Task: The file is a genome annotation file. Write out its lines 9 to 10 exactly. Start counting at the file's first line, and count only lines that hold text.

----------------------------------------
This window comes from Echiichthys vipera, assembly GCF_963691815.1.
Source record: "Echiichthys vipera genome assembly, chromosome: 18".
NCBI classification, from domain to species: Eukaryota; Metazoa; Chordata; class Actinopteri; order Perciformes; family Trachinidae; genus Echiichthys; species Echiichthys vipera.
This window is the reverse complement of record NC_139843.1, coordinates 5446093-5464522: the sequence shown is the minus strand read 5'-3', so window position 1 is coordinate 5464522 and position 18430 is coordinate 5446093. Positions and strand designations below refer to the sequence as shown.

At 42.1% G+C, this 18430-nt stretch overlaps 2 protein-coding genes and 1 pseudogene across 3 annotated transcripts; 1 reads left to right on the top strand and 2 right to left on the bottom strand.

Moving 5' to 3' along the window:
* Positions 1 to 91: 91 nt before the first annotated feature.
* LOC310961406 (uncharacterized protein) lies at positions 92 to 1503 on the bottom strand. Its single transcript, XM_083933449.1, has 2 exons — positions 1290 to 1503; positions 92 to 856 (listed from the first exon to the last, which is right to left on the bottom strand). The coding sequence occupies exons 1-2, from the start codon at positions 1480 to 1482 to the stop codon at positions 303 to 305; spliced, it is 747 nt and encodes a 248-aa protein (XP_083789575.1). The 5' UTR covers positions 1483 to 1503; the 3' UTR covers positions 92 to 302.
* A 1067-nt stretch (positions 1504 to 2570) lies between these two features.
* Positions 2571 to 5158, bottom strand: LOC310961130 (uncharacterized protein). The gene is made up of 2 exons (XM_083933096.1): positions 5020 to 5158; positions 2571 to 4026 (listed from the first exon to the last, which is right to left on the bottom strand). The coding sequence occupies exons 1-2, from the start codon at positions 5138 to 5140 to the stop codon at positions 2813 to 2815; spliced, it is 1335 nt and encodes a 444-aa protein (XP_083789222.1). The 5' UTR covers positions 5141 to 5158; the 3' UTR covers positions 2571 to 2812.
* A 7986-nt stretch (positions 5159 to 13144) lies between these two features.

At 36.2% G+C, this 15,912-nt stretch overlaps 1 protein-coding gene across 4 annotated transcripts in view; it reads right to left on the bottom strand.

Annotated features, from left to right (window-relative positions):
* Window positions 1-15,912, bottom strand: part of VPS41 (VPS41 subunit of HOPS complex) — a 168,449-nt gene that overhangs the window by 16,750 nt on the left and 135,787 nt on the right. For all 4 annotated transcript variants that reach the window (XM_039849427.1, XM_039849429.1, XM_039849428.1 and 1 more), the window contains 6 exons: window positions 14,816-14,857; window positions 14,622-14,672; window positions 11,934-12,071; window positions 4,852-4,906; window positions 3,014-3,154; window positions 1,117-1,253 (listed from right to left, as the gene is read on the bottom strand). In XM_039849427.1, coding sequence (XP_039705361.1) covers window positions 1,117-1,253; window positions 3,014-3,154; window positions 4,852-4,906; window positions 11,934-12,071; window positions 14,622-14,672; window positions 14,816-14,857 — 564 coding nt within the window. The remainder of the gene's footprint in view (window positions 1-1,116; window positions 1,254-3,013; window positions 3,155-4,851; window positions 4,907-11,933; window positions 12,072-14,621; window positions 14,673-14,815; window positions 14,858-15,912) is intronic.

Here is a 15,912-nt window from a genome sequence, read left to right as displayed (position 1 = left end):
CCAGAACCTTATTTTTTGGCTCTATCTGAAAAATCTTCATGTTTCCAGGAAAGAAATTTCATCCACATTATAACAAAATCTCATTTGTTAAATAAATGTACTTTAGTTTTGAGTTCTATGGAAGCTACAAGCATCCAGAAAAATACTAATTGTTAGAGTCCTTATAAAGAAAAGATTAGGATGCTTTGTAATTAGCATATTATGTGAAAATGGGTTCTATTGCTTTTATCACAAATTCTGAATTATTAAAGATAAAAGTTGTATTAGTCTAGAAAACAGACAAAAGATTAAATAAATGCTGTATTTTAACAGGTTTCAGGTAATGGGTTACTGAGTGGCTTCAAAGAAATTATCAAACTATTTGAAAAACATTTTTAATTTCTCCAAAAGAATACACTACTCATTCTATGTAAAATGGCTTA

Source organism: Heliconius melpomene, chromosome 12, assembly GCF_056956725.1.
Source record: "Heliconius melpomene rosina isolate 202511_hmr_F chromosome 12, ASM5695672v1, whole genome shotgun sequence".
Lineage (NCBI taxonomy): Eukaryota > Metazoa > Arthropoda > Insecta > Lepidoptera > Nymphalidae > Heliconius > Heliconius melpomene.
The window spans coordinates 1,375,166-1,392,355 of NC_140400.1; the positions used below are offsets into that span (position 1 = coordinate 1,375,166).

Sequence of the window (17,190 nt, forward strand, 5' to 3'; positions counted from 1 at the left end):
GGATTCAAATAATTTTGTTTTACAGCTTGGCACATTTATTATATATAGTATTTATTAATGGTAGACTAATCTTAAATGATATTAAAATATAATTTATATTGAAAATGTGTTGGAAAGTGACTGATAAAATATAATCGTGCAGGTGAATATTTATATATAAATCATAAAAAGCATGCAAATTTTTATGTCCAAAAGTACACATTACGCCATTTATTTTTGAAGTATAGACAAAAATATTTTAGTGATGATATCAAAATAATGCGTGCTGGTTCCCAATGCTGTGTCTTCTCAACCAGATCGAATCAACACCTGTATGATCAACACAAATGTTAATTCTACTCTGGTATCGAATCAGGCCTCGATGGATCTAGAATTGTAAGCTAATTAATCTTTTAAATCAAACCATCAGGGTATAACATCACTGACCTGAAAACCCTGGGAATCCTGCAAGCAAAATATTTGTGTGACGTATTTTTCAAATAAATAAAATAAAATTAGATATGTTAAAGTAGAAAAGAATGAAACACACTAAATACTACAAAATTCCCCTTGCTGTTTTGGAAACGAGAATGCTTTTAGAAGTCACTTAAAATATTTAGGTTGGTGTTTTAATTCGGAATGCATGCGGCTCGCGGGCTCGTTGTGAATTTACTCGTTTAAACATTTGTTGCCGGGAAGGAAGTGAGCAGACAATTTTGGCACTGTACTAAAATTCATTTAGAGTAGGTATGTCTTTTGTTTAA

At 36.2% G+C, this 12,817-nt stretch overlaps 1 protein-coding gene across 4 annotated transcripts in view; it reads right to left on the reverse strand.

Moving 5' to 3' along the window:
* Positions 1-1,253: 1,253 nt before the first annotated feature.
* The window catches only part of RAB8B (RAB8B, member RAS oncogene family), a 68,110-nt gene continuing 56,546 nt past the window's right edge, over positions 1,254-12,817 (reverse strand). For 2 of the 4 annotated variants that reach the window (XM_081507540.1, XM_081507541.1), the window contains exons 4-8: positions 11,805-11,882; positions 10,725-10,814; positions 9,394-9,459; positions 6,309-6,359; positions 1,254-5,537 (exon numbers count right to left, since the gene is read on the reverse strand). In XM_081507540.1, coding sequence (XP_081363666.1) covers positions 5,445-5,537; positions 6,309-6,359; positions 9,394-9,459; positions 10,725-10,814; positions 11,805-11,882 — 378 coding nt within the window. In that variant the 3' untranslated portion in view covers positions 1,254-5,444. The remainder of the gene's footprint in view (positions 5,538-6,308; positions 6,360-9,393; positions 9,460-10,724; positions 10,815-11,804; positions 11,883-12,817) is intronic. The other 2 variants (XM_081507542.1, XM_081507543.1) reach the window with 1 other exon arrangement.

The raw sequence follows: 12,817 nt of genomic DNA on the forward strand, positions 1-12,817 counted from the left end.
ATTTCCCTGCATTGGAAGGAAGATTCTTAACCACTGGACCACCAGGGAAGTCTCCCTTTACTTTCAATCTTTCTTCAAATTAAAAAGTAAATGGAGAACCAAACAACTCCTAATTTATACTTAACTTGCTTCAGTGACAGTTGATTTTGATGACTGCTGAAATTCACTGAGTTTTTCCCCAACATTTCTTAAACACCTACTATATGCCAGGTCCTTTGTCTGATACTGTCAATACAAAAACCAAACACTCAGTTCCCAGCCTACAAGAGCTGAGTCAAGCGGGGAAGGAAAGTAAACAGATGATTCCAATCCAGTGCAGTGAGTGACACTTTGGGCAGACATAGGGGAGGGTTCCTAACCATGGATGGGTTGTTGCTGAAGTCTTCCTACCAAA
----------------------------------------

* A 1067-nt stretch (positions 1504 to 2570) lies between these two features.
* Positions 2571 to 5158, bottom strand: LOC310961130 (uncharacterized protein). The gene is made up of 2 exons (XM_083933096.1): positions 5020 to 5158; positions 2571 to 4026 (listed from the first exon to the last, which is right to left on the bottom strand). The coding sequence occupies exons 1-2, from the start codon at positions 5138 to 5140 to the stop codon at positions 2813 to 2815; spliced, it is 1335 nt and encodes a 444-aa protein (XP_083789222.1). The 5' UTR covers positions 5141 to 5158; the 3' UTR covers positions 2571 to 2812.